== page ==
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- Jan. 3, 2012 -
Supply Chain Network Design: Integrating Supply Chain Network Design Tools into Sales and Operations Planning
More and More Companies See the Value; New Product Helps Determine what Marketing Campaigns Deliver Bottom Line Results
by SCDigest Editorial Staff
Many companies have been expanding their use of supply chain network optimization tools far beyond the "where should I locate my distribution centers?" kind of questions that for many years drove the vast preponderance of the network design projects.
Supply chain leaders from PepsiCo, Procter & Gamble, Exxon Mobile, Tyco and many others have been using network design tools on a continuous basis to answer an on-going series of questions, and keep their networks tuned to changes in the environment and overall company strategy. Those issues include where to optimally source materials and components, what products should be made where, how the supply chain should optimally support new product introductions, insource versus outsource decisions, and many more.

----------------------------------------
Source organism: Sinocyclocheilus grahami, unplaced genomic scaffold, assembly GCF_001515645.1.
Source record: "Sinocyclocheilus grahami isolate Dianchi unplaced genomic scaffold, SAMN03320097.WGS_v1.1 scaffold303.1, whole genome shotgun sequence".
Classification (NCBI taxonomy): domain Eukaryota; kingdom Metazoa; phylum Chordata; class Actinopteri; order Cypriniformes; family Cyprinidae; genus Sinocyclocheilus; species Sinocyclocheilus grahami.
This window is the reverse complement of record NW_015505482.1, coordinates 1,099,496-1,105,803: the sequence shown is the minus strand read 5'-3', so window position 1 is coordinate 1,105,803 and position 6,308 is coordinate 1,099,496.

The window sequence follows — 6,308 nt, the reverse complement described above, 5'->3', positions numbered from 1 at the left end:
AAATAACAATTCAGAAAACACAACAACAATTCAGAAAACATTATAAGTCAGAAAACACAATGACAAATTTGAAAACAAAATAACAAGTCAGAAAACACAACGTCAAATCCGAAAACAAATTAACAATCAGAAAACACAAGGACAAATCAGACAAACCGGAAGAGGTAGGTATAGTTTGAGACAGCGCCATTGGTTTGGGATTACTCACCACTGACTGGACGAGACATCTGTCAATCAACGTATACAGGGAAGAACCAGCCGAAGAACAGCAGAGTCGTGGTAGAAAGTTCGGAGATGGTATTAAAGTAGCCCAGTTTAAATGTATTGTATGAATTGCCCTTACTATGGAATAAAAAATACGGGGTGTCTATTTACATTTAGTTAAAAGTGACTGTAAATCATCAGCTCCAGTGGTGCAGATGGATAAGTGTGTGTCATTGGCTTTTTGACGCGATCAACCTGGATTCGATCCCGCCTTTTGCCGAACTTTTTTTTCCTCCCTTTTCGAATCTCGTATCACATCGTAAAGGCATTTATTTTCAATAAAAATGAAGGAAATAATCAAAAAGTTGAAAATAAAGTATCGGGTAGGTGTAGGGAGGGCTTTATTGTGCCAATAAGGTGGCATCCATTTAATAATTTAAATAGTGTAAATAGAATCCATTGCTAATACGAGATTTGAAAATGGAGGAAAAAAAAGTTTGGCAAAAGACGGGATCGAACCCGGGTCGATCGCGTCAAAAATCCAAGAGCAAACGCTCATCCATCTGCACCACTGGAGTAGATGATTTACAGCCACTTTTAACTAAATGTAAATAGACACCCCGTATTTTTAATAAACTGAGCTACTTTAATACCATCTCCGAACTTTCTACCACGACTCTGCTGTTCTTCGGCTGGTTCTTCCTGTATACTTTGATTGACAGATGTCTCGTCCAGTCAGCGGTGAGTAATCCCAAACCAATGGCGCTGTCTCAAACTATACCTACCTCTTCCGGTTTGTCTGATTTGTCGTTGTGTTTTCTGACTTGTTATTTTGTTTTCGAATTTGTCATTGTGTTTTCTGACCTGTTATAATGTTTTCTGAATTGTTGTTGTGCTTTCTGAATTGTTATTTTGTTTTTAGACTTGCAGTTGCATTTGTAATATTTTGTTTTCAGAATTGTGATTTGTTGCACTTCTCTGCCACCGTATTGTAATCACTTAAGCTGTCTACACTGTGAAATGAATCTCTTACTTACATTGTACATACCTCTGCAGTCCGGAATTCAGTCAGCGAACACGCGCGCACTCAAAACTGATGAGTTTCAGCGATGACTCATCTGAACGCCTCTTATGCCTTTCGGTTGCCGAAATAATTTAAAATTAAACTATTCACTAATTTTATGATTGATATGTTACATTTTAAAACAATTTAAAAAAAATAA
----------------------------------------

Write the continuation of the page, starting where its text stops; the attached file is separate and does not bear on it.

This kind of analysis is commonly performed on the sales and marketing side of a company - but rarely is it then fully integrated into the supply side view of the world.
Among the other uses for network optimization tools is to support the sales and operations planning (S&OP) process, providing a company with an expanded "what if" and scenario planning capability as well as tools that can help to ensure that consensus demand plans are in fact feasible and that the supply chain can support them at an acceptable cost.
"Network optimization tools can help in an S&OP process to determine, for example, what should be made where and when. These tools can also help you evaluate potential capacity bottlenecks of various sales scenarios," says Dr. Michael Watson, adjunct professor at Northwestern University co-author of the recent book "Supply Chain Network Design, and SCDigest expert columnist. (See Supply Chain Network Design - By the Book). "For example, if you are considering a big promotion, these tools can see if you have the capacity to handle it. In addition, if you are creative, you can use these tools to help determine what should be promoted. If you have excess capacity on a particular line, you could run a promotion on items made on that line."